Advances in Molecular DiagnosticsView this Special Issue
The Associated Ion between the VDR Gene Polymorphisms and Susceptibility to Hepatocellular Carcinoma and the Clinicopathological Features in Subjects Infected with HBV
Aim. To evaluate the possible association between the vitamin D receptor (VDR), single-nucleotide polymorphisms (SNPs), and hepatocellular carcinoma (HCC) in patients with chronic hepatitis B virus (HBV) infection. Method. 968 chronic HBV infection patients were enrolled, of which 436 patients were diagnosed HCC patients, and 532 were non-HCC patients. The clinicopathological characteristics of HCC were evaluated. The genotypes of VDR gene at FokI, BsmI, ApaI, and TaqI were determined. Results. The genotype frequencies of VDR FokI C>T polymorphism were significantly different between HCC and non-HCC groups. HCC patients had a higher prevalence of FokI TT genotype than non-HCC subjects. With FokI CC as reference, the TT carriage had a significantly higher risk for development of HCC after adjustments with age, sex, HBV infection time, α-fetoprotein, smoking status, and alcohol intake. In addition, we also found that the TT genotype carriage of FokI polymorphisms were associated with advanced tumor stage, presence of cirrhosis, and lymph node metastasis. The SNP at BsmI, ApaI, and TaqI did not show positive association with the risk and clinicopathological features of HCC. Conclusion. The FokI C>T polymorphisms may be used as a molecular marker to predict the risk and to evaluate the disease severity of HCC in those infected with HBV.
Hepatocellular carcinoma (HCC) is one of the most common malignancies worldwide and the second leading cause of cancer-related death in China [1, 2]. The carcinogenesis of HCC is a multifactor, multistep, and complex process. It is known that multiple risk factors, including chronic hepatitis B virus (HBV) or hepatitis C virus (HCV) infection, cirrhosis, carcinogen exposure, and excessive alcohol consumption, contribute to hepatocarcinogenesis [3–5]. Epidemiological studies also showed that a variety of genetic factors mediate an individual’s susceptibility to cancer [6–8]. The identification of genetic factors related to HCC susceptibility may help to elucidate the complex process of hepatocarcinogenesis and improve the scientific basis for preventative intervention.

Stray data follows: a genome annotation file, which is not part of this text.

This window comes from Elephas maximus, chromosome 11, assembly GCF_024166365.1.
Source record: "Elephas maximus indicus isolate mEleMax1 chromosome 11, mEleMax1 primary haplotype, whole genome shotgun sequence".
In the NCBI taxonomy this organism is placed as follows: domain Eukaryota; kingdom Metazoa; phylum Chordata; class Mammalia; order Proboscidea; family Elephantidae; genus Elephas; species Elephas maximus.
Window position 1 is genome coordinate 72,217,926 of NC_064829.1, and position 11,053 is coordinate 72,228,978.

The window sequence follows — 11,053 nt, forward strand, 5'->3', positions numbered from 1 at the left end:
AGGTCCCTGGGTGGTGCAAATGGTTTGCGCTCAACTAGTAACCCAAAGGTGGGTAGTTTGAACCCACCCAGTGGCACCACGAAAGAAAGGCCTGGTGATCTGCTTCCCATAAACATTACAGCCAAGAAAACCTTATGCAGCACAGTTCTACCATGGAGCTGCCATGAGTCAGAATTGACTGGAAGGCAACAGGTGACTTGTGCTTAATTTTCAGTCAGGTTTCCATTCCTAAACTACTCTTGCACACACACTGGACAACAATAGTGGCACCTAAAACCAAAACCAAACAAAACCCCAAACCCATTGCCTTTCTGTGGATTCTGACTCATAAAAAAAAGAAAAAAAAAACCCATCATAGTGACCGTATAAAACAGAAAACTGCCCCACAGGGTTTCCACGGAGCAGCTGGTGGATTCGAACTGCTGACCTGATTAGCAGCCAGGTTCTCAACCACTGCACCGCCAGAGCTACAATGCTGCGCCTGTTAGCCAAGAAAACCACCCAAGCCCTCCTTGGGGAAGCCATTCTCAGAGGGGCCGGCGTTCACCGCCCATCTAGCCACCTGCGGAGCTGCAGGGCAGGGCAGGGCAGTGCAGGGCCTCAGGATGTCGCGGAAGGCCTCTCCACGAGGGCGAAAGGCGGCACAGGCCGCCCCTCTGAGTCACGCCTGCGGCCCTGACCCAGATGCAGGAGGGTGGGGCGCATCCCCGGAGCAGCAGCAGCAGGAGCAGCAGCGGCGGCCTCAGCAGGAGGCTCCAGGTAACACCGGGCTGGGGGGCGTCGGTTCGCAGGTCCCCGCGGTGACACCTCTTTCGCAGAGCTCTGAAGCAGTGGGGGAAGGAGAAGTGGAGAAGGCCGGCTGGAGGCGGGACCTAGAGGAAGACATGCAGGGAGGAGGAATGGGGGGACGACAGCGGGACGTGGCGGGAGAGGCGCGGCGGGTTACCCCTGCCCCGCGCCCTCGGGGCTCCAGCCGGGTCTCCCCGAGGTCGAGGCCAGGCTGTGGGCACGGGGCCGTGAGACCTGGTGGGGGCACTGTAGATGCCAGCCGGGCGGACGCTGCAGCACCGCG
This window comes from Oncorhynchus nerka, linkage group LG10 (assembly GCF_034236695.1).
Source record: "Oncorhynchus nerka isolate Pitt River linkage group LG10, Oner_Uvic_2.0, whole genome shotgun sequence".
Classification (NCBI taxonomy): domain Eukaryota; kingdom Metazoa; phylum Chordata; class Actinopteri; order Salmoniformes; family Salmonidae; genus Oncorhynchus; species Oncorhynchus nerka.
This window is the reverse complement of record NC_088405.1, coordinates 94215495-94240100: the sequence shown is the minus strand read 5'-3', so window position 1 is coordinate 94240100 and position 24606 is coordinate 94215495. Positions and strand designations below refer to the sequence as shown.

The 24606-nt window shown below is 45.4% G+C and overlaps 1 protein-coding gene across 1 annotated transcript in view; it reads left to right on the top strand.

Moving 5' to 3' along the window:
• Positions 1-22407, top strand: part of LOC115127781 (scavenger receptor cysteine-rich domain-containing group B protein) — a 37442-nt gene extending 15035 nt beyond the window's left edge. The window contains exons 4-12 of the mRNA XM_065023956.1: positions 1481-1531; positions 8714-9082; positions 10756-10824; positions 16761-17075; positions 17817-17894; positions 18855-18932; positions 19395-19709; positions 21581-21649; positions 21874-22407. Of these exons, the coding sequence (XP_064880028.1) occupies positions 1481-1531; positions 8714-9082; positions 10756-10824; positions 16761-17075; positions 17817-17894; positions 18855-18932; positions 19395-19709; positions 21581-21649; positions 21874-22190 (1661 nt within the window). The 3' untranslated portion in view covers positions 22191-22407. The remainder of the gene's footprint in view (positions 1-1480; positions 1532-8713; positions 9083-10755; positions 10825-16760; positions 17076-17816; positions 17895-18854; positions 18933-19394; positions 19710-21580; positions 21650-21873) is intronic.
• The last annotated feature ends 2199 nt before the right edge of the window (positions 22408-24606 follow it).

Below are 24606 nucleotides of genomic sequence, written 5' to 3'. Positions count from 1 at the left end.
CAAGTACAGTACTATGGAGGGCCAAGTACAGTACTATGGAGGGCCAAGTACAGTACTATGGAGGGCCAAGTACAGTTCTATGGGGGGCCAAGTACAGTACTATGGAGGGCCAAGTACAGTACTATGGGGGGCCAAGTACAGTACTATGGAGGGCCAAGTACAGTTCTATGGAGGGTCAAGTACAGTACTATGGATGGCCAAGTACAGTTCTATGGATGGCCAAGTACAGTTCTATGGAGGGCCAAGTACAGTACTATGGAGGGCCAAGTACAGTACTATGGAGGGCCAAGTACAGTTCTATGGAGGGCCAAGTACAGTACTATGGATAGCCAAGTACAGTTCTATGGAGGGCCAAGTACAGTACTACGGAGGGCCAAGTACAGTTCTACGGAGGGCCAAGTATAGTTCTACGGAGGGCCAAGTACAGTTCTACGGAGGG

The vitamin D receptor (VDR) is a member of the nuclear receptor superfamily of ligand-inducible transcription factors, which are involved in many physiological processes, including cell growth and differentiation, embryonic development, and metabolic homeostasis. The role of VDR in cancer has recently attracted much attention [9–11].
Several single nucleotide polymorphisms (SNP) have been described in the VDR gene, and some SNPs are associated with tumor development. For instance, VDR polymorphisms have been related to the risk and prognosis of breast, prostate, skin, colon rectum, bladder and renal cell carcinoma, and malignant melanoma [12–16]. VDR polymorphisms have been investigated in the context of some chronic liver diseases, such as primary biliary cirrhosis and autoimmune hepatitis [17–19]. In a very recent published study, VDR genetic polymorphisms are significantly associated with the occurrence of HCC in Caucasian patients with alcoholic liver cirrhosis . In China, hepatitis virus infection is a highly endemic factor for HCC [21–24]. However, the association between the VDR gene polymorphisms and the risk and pathological development in Chinese subjects with chronic hepatitis virus infection remains unknown. This case-control study, therefore, aimed to evaluate the role of VDR gene SNPs in the susceptibility and clinicopathological status of HCC in Chinese subjects with chronic HBV infection.
2.1. Subjects and Specimen Collection